Altering Environmental Cues Associated with Caffeine Consumption Manipulates Expectancy of the Drug’s Effects
Many studies have shown that manipulating the expectancies of the effects of a drug can actually change the reported effects of the drug. Manipulation of expectancies has historically been done by instructional set, such as telling the subjects that a specific drug should have a certain effect on them. Recently, expectancy studies have been done through the manipulation of environmental cues associated with the effects of the drugs. Manipulating environmental cues associated with the effects of caffeine should produce an increase in scores on a number of different tests depending on the amount expected and actual amount of caffeine. In this study the goal was to manipulate the participants’ expectancy of the effects caffeine had on them. Caffeine was given to the subjects in either one cup of regular coffee or two cups of half caffeine and half decaffeinated coffee. The effects were measured using four caffeine-sensitive measures. The first measure was a hand-steadiness task, whereas the second task was a tapping test called the finger oscillation task. The third test was a Profile of Mood States Questionnaire. The fourth test was the Digit Symbol test, which is a subset of the WAIS-R.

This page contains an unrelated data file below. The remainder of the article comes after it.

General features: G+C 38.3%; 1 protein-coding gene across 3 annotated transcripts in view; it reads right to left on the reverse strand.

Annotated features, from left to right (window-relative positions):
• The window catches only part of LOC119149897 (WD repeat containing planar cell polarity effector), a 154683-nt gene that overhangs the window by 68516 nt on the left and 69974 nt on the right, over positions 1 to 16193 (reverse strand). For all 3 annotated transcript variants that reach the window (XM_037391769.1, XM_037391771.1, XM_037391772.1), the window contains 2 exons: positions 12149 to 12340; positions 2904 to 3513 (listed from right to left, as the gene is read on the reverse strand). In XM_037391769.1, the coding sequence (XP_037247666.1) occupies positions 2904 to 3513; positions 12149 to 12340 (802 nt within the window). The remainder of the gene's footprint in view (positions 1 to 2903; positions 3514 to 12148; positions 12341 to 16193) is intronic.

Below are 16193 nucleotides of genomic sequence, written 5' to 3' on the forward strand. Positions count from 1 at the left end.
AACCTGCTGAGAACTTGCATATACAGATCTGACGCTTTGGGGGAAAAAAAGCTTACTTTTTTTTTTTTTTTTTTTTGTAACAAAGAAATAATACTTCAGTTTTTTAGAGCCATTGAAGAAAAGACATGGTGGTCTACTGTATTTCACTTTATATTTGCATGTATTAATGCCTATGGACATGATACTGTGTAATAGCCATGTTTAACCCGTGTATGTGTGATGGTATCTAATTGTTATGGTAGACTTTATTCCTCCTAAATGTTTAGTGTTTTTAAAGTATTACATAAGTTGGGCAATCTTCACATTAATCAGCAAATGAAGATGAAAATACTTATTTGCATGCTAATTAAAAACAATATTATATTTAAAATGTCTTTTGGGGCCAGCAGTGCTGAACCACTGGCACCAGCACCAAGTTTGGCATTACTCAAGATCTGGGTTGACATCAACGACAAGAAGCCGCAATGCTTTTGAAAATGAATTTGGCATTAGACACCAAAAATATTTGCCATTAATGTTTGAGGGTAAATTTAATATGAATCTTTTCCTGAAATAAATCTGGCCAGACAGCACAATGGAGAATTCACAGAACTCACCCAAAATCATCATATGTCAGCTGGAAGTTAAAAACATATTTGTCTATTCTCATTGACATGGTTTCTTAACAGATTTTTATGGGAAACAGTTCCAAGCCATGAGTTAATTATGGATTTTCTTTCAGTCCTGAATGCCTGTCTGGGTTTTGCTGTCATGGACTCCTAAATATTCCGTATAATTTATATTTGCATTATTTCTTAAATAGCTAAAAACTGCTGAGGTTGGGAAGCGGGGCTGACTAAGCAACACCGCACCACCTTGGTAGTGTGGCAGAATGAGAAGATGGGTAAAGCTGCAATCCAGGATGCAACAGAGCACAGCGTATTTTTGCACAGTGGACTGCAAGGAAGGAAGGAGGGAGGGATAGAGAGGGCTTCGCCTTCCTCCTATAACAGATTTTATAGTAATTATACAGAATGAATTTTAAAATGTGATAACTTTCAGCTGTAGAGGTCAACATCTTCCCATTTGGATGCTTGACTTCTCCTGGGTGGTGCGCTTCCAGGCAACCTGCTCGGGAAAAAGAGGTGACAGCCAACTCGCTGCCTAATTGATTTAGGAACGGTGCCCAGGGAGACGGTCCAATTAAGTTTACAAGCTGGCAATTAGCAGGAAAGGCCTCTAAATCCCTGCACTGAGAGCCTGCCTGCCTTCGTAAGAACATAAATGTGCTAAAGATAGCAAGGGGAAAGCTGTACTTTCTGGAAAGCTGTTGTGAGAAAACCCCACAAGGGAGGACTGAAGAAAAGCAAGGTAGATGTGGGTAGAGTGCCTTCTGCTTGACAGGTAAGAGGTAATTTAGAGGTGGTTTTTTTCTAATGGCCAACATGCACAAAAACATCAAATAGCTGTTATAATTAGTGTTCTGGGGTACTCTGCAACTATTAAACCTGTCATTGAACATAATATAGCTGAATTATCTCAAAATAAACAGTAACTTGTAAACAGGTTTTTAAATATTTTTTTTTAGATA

Contrary to previous research, no differences in scores were found between the two groups. However, there was a difference in the number and strength of the correlations of the variables between the two groups.
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